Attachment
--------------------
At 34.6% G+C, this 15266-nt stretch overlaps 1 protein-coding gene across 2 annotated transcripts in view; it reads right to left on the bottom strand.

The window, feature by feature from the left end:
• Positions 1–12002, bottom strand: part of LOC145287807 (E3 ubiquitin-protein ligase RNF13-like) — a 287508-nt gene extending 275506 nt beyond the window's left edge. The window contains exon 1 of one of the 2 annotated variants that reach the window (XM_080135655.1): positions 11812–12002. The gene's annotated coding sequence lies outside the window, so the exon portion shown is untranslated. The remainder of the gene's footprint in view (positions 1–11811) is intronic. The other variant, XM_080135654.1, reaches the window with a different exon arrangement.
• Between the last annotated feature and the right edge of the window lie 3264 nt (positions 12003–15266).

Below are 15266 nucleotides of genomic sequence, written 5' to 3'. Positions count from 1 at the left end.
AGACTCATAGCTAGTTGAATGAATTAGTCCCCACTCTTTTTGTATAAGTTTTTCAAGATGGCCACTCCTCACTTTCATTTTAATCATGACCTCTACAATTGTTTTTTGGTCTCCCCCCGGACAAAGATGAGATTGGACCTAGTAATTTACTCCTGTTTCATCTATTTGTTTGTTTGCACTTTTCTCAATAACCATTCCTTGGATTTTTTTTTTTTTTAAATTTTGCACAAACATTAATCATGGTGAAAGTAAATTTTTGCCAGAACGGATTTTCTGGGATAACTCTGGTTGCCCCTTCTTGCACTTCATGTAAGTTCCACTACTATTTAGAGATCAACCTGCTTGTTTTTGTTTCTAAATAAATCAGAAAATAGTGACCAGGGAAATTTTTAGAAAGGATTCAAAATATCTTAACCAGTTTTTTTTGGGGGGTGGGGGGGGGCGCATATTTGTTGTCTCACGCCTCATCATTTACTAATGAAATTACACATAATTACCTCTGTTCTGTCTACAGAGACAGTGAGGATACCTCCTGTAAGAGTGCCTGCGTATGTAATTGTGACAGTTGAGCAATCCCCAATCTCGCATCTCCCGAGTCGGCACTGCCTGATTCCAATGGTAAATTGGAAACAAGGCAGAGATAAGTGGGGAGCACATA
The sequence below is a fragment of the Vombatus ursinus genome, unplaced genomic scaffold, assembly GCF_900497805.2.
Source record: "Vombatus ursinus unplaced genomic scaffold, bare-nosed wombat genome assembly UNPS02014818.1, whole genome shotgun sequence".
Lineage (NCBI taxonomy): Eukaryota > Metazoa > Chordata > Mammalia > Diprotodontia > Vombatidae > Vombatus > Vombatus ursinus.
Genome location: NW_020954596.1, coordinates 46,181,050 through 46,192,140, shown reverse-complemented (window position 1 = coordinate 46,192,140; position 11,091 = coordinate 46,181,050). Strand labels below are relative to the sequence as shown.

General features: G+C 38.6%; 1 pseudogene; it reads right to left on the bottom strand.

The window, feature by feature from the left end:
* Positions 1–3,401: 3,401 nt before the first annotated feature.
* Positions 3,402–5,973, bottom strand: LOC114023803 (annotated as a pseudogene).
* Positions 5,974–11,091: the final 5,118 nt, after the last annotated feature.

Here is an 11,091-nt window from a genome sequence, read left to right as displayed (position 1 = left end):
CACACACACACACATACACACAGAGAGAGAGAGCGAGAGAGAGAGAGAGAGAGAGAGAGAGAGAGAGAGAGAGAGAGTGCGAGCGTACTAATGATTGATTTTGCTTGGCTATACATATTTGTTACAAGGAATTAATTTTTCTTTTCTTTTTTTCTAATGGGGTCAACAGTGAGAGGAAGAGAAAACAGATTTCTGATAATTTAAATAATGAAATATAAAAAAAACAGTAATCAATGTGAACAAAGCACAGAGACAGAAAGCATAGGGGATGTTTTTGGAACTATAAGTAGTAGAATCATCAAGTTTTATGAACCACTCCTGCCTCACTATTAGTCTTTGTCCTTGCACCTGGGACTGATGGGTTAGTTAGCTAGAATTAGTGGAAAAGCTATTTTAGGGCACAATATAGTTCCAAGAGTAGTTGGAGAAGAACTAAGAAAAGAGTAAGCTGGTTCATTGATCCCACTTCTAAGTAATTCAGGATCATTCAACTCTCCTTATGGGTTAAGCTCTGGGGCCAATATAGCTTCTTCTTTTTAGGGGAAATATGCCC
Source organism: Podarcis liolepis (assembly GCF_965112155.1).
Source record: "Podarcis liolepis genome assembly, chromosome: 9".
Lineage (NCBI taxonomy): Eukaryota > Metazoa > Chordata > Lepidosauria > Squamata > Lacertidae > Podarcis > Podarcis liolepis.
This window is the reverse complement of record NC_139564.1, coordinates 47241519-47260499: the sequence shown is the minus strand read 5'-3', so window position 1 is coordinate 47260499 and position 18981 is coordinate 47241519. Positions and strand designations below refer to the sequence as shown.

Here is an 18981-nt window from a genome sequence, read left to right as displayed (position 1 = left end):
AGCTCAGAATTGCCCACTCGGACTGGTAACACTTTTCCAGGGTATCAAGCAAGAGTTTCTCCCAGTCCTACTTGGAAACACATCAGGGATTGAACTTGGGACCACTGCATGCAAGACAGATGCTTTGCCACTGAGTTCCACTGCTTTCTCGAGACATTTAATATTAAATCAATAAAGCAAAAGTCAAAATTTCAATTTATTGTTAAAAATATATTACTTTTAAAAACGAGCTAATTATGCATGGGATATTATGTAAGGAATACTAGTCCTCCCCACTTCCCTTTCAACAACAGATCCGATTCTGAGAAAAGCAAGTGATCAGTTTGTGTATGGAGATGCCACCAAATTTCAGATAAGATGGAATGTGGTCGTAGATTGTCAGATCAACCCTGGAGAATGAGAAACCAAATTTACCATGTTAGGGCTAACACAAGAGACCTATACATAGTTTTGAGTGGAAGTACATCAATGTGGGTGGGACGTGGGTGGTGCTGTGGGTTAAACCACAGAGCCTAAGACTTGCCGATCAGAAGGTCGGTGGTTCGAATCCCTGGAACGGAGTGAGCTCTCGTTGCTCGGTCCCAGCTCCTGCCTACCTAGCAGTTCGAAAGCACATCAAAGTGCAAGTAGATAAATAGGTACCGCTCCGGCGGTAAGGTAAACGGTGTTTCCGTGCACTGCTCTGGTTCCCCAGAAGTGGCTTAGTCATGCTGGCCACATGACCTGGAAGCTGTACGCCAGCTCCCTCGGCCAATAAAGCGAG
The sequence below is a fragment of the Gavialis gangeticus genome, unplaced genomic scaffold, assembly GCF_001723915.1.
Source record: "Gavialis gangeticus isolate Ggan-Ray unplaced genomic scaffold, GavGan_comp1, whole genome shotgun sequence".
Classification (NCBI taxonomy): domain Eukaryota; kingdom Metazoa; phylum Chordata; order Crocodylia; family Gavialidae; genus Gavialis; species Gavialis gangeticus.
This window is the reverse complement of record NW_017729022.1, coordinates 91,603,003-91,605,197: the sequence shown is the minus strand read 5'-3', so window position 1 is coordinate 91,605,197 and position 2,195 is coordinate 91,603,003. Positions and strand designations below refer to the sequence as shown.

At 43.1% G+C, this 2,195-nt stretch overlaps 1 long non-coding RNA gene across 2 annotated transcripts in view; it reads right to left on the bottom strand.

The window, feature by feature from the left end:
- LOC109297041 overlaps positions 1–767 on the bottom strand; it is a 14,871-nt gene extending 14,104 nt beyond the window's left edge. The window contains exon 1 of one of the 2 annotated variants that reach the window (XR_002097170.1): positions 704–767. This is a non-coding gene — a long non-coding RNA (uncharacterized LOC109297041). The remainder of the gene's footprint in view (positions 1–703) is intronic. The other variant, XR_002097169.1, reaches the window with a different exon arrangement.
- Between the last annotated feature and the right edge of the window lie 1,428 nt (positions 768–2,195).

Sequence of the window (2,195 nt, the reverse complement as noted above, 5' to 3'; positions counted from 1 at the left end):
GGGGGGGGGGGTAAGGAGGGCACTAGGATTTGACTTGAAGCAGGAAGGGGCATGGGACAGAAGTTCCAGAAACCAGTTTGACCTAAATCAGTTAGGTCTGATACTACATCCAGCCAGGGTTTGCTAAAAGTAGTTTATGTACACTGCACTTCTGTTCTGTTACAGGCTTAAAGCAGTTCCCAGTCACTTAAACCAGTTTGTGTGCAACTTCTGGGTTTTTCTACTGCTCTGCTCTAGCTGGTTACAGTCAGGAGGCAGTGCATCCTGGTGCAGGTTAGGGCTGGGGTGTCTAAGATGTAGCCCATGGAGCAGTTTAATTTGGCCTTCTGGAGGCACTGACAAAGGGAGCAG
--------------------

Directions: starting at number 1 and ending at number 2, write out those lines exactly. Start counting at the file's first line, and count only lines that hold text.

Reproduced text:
At 34.6% G+C, this 15266-nt stretch overlaps 1 protein-coding gene across 2 annotated transcripts in view; it reads right to left on the bottom strand.

The window, feature by feature from the left end: